The poet Gretchen Primack, in her collection Kind, transports us into the world of factory farmed animals, and in only a handful of words does more to open eyes than most news articles.
We no longer want for facts; we have easy access to Wikipedia and countless other news sources, and we pick and choose which facts suit our worldview. What we need now are stories and characters that connect us to these facts—perhaps even without us knowing it at first—in ways that inspire lasting change and have the power to change our worldview.
2. All animals deserve “protected status”
We have a curious relationship with animals. Some animals we welcome into our homes while others we view merely as food. This hierarchy we have created of animal species is not based on reality; after all, pigs are more intelligent than dogs. Yet conventional environmental writing is reserved for those species on endangered lists, not pigs or chickens or cows.
Animal agriculture needs to be part of any piece of environmental writing—according to a 2012 study in the journal Ecosystems, a pound of beef requires 2,000 gallons of water to produce, while a pound of vegetables requires just 42 gallons. How can any environmental work that aspires to save the planet overlook this discussion?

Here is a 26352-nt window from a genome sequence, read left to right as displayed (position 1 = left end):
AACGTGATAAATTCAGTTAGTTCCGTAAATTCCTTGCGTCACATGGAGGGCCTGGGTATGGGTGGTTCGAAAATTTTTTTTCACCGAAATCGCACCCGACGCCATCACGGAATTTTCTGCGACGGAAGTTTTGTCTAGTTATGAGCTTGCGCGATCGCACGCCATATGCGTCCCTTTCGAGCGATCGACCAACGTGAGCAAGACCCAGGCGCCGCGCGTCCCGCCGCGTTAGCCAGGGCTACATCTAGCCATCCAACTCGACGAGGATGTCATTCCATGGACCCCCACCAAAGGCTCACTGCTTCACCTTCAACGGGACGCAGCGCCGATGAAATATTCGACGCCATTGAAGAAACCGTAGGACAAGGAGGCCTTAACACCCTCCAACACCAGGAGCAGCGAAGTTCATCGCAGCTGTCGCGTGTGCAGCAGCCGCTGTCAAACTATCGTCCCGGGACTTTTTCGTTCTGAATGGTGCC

Traditions are powerful, conservative forces in society. They connect us with one another, with past and future generations, and they remind us of our larger roles in life. But not all traditions are noble, nor should they be blindly handed down from one generation to the next. From religious prosecution to ethnic discrimination, history is littered with traditions better left behind. And yet so many rituals we accept as sacrosanct are having a negative impact on our planet. The consumption of meat is one such tradition that environmentalists, and those writing about environmentalism, can no longer ignore.